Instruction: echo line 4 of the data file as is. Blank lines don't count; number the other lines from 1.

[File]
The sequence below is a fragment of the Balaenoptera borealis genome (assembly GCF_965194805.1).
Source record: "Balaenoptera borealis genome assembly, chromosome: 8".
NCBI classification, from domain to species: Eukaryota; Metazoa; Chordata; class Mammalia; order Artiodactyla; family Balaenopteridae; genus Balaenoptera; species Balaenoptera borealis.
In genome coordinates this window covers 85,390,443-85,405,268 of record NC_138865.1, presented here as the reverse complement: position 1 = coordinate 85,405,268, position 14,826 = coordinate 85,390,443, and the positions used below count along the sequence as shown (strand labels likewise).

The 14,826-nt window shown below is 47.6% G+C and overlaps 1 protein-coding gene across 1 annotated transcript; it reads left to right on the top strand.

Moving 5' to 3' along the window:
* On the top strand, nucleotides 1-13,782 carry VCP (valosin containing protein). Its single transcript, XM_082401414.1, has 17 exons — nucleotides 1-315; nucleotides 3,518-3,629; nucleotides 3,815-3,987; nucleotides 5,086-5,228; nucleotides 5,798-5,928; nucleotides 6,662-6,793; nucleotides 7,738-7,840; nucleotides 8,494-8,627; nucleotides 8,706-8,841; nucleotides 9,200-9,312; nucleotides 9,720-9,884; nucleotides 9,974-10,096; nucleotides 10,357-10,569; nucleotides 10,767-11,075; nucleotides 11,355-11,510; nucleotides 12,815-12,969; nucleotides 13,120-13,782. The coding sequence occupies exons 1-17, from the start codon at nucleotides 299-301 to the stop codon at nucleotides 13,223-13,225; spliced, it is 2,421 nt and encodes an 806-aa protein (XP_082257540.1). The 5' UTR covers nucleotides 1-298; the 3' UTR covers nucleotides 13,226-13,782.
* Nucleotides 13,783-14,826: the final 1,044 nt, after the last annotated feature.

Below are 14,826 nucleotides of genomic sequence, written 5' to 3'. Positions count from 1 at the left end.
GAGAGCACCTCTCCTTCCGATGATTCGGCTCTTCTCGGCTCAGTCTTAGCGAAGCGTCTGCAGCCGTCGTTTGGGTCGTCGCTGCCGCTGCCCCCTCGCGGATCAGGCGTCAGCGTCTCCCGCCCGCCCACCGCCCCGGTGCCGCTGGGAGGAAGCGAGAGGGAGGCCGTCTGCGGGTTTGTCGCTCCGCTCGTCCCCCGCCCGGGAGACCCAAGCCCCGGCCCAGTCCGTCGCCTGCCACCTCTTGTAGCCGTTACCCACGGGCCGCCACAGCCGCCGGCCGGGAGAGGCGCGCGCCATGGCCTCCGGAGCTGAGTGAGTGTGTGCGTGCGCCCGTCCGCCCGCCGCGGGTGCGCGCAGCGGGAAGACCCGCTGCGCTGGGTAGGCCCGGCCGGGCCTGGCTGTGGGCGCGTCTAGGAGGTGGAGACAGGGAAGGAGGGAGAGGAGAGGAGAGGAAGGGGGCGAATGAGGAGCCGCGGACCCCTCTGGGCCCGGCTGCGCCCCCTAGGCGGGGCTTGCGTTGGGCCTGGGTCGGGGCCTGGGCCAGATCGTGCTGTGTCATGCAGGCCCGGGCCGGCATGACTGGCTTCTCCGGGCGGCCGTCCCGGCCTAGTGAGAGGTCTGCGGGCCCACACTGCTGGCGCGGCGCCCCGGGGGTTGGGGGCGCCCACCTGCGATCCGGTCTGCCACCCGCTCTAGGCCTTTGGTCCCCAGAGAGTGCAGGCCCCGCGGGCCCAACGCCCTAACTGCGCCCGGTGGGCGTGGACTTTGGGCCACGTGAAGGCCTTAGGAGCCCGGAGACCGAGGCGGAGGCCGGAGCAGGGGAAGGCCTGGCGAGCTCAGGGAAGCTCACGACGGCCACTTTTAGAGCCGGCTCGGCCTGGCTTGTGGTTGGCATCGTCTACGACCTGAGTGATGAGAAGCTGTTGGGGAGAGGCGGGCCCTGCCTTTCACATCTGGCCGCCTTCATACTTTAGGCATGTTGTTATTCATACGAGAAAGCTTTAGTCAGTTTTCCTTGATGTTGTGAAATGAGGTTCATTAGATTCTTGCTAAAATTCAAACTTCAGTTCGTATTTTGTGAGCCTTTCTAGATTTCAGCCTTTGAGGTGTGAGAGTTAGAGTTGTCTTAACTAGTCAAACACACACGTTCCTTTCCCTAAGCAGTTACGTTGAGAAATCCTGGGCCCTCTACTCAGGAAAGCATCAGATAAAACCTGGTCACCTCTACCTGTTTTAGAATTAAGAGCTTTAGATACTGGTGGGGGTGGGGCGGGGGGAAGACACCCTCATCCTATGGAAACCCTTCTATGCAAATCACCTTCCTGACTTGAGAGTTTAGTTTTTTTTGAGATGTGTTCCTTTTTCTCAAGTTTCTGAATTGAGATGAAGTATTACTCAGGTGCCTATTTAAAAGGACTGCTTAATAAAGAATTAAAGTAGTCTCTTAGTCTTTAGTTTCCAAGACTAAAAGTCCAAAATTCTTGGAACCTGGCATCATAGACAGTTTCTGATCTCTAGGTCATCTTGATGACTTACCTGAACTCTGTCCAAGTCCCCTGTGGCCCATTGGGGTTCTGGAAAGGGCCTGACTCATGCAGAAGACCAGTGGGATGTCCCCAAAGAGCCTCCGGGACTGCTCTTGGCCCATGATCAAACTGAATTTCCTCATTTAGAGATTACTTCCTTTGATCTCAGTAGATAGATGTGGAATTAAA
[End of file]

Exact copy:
In genome coordinates this window covers 85,390,443-85,405,268 of record NC_138865.1, presented here as the reverse complement: position 1 = coordinate 85,405,268, position 14,826 = coordinate 85,390,443, and the positions used below count along the sequence as shown (strand labels likewise).